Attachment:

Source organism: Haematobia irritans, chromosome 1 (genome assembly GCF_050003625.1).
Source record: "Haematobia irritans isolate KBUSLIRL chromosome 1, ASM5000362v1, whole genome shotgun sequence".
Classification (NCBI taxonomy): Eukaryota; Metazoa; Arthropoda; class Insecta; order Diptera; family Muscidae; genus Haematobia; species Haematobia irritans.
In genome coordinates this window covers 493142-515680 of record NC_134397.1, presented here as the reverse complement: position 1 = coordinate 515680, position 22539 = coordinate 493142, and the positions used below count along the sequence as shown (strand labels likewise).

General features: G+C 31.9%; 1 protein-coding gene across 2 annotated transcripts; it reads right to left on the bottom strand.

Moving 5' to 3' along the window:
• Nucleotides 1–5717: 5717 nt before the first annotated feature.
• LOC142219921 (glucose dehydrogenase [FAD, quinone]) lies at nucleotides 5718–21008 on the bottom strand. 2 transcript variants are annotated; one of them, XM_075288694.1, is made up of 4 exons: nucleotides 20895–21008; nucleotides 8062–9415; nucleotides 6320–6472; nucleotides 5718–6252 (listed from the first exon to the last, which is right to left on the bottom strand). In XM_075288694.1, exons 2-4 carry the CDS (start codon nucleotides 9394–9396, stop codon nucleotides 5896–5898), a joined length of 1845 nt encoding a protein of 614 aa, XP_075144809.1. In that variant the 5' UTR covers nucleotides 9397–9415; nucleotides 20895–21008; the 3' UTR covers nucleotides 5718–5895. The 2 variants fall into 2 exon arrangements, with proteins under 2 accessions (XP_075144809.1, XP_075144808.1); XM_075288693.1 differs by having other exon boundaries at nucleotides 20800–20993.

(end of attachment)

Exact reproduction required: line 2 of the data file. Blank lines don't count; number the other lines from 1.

Source record: "Haematobia irritans isolate KBUSLIRL chromosome 1, ASM5000362v1, whole genome shotgun sequence".